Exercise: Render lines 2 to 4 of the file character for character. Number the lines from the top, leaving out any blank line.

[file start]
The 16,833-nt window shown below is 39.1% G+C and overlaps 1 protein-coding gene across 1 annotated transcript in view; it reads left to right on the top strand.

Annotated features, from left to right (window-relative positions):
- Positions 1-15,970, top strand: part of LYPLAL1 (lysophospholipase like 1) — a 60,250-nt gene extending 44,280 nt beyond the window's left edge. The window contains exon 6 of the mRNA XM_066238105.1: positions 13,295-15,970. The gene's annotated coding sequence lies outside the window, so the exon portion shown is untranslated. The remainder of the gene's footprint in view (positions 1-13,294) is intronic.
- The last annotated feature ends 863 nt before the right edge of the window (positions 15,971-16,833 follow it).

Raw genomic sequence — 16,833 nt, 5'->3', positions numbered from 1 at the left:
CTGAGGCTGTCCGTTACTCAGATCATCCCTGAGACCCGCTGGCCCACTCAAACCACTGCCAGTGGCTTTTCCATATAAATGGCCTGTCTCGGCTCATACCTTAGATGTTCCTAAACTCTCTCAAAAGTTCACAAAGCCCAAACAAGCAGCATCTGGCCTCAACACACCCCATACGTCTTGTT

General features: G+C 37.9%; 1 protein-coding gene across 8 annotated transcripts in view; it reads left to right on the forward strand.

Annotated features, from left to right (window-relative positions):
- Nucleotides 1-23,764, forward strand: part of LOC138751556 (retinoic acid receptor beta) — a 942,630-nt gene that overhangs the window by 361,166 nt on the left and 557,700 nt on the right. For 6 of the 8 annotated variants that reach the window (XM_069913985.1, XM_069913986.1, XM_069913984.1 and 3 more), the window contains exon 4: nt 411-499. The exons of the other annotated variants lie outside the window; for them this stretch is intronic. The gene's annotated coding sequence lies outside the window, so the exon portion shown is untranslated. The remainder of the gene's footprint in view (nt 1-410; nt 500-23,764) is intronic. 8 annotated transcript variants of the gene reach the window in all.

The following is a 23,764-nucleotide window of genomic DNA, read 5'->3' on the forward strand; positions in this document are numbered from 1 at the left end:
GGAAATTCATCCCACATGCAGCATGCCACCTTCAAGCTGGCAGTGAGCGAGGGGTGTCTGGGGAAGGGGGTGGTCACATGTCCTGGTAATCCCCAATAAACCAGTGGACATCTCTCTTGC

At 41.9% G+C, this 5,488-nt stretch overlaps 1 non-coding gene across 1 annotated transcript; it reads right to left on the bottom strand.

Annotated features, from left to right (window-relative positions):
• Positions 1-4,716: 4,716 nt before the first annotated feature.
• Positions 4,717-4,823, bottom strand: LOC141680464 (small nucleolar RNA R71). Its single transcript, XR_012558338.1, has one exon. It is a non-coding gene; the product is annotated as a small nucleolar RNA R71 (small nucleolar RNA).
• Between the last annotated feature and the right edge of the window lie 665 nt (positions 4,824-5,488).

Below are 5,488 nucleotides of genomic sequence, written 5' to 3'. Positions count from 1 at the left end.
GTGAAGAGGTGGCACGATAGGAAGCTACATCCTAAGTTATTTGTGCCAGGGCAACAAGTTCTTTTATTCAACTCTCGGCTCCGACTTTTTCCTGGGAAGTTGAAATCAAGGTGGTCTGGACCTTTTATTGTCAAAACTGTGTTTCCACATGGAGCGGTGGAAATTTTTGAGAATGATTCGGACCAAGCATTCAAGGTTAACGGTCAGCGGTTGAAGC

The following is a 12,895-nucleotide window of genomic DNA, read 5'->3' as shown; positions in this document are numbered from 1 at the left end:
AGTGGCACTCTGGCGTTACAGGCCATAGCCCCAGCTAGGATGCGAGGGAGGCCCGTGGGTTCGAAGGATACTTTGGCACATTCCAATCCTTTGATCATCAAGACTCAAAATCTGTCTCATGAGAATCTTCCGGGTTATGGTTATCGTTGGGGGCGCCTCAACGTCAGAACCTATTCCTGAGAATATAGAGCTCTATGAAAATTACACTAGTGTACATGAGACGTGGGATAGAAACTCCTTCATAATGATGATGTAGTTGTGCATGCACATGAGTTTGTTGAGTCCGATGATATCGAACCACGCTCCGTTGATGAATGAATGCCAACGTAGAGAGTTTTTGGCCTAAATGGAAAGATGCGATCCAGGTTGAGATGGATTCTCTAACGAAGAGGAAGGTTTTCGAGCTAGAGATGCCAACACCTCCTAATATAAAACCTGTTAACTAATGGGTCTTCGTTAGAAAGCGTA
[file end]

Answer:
Annotated features, from left to right (window-relative positions):
- Positions 1-15,970, top strand: part of LYPLAL1 (lysophospholipase like 1) — a 60,250-nt gene extending 44,280 nt beyond the window's left edge. The window contains exon 6 of the mRNA XM_066238105.1: positions 13,295-15,970. The gene's annotated coding sequence lies outside the window, so the exon portion shown is untranslated. The remainder of the gene's footprint in view (positions 1-13,294) is intronic.
- The last annotated feature ends 863 nt before the right edge of the window (positions 15,971-16,833 follow it).